Book Review: Fool Me Thrice: Money Changes Everything

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by Dean Conan

    Publication Date:
    List Price: $14.95
    Format: Paperback, 276 pages
    Classification: Nonfiction
    ISBN13: 9781736646120
    Imprint: Rise & Read Free Press
    Publisher: Rise & Read Free Press
    Parent Company: Rise & Read Free Press, LLC
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    Read a Description of Fool Me Thrice: Money Changes Everything


    Book Reviewed by Carol Taylor


    “No doubt, I was born a sucker—a sucker for a hot girl with a smile, that is. I have to admit I was abused by every gold-digger I came across. For as long as I can remember, I’ve chased the kitty, and it took me losing all my belongings to realize I had a problem.” So opens Conan’s sexy caustic tale of love, loss, and revenge, and what happens when they intertwine.

    In Fool Me Thrice: Money Changes Everything, women are types who fall into categories, all of which revolve around money—mostly trying to get Charlie Mo’s money. Regardless if they are a former best friend, fixer, businesswoman, spiritualist, Christian, stripper, or Daddy’s girl, these types are all calculating, gold-diggers who use sex to achieve their aim.

    Charles Fuller, Jr. known as Charles, the Mortician, or Charlie Mo for short, came into his family’s fortune after his parents were killed the night of his High School graduation by a drunk driver, his nemesis Dickie Beale. To add to Charlie’s trauma, because of his well-connected parents Dickie got off with only losing his license and a minor probation. After his parents’ death, Charlie, a pampered only child, was left with more money that he knew what to do with, and he only knew one thing to do with money. “I had no one around to remind me that the love of money was nowhere near as important as true love itself. Needles to say, it didn’t take long for my life to spiral out of control.”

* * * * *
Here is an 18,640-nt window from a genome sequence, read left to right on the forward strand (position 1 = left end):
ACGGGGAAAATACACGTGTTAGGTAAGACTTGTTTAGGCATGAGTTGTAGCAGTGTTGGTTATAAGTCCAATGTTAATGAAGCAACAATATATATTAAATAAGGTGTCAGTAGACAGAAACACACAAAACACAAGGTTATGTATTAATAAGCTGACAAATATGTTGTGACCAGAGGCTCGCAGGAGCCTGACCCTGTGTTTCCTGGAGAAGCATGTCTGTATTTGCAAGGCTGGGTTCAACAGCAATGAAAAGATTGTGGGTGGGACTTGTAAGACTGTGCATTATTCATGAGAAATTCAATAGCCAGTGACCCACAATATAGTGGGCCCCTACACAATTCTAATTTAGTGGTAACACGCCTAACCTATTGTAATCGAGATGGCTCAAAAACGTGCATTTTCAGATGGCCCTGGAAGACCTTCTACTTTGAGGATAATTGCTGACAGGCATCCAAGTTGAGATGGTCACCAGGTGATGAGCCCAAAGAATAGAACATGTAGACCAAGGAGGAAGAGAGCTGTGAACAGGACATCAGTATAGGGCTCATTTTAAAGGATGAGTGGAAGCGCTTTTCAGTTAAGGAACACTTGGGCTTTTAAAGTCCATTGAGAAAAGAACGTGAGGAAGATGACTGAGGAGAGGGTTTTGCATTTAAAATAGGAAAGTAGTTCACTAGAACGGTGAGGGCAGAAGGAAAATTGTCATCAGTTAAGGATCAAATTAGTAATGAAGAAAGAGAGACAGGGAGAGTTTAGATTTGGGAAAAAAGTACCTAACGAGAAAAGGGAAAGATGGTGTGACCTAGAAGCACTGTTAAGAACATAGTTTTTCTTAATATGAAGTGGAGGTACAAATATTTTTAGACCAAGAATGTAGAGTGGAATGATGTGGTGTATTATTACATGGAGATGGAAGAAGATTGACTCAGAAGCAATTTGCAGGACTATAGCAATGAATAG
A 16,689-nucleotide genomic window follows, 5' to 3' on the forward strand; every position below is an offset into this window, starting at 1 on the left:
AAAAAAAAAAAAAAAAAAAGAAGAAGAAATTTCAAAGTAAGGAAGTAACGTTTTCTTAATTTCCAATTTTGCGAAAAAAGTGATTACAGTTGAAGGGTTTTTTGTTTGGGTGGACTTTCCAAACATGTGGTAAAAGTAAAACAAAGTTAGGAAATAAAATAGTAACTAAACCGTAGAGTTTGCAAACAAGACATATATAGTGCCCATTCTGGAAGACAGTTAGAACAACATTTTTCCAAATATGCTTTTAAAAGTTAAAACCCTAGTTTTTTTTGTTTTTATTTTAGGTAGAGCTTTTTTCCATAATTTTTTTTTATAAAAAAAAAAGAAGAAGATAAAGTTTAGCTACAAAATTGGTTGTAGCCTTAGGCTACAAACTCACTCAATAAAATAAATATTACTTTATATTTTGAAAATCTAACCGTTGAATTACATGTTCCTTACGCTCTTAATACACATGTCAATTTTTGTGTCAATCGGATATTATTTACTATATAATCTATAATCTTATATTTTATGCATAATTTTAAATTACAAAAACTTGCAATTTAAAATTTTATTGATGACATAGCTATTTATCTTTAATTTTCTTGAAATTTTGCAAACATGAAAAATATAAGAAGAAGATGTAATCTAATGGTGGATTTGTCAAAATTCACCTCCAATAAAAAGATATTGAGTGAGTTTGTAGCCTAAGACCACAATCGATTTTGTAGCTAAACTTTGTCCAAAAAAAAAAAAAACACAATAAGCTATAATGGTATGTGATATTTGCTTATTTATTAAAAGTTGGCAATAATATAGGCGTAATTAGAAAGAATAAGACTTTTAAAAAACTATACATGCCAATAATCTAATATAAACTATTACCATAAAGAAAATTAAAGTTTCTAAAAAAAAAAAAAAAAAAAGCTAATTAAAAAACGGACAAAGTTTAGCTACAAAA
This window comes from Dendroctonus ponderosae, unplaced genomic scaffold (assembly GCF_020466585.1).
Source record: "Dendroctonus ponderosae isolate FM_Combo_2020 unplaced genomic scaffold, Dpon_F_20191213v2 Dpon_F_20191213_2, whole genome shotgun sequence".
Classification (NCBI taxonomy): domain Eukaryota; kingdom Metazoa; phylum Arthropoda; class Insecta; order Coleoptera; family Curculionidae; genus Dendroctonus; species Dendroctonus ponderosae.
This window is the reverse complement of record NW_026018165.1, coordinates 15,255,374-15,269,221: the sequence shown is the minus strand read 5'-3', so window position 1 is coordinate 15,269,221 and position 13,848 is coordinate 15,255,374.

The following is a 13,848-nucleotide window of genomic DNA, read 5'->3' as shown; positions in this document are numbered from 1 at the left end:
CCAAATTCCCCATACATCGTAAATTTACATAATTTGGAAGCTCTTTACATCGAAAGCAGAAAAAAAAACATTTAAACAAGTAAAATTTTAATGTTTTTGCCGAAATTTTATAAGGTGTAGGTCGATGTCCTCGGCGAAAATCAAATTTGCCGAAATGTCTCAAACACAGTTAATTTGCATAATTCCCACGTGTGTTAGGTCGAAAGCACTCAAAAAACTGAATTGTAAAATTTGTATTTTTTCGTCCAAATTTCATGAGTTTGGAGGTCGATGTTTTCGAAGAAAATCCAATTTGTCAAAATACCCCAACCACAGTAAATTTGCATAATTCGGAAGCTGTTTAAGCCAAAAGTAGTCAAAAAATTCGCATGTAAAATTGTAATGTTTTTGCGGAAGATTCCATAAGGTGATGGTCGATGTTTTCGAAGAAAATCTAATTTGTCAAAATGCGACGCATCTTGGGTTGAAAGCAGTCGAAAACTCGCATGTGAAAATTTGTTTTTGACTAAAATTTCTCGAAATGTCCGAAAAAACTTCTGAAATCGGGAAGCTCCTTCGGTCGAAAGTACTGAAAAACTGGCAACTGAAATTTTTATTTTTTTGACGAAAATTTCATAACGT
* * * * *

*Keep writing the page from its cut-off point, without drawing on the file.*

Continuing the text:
The Fuller Funeral Parlor was the most successful mortuary in Houston, Texas, and Charlie Mo, the sheltered spoiled 21-year-old heir, with little to no impulse control, is woefully ill-equipped to handle his inheritance. Not long after his parents passing Charlie has plowed through the millions of dollars left to him. “With me in charge, the Fuller Funeral Home stayed on life support. I was too distracted for business and too determined to be with the next girl. No doubt, I wasn’t nearly as good with the parlor as my pops had been. My incompetence buried the family’s good image almost overnight.”